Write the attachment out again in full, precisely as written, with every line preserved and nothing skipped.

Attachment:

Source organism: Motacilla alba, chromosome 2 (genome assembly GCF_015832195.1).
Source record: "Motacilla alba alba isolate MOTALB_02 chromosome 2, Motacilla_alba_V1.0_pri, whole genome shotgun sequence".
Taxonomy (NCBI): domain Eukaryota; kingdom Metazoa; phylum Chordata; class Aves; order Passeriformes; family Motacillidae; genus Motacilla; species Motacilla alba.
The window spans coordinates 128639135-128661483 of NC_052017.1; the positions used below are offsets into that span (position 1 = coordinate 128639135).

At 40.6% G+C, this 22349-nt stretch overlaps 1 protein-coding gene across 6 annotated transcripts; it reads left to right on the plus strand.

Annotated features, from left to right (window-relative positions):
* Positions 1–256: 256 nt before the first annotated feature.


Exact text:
Source organism: Motacilla alba, chromosome 2 (genome assembly GCF_015832195.1).
Source record: "Motacilla alba alba isolate MOTALB_02 chromosome 2, Motacilla_alba_V1.0_pri, whole genome shotgun sequence".
Taxonomy (NCBI): domain Eukaryota; kingdom Metazoa; phylum Chordata; class Aves; order Passeriformes; family Motacillidae; genus Motacilla; species Motacilla alba.
The window spans coordinates 128639135-128661483 of NC_052017.1; the positions used below are offsets into that span (position 1 = coordinate 128639135).

At 40.6% G+C, this 22349-nt stretch overlaps 1 protein-coding gene across 6 annotated transcripts; it reads left to right on the plus strand.

Annotated features, from left to right (window-relative positions):
* Positions 1–256: 256 nt before the first annotated feature.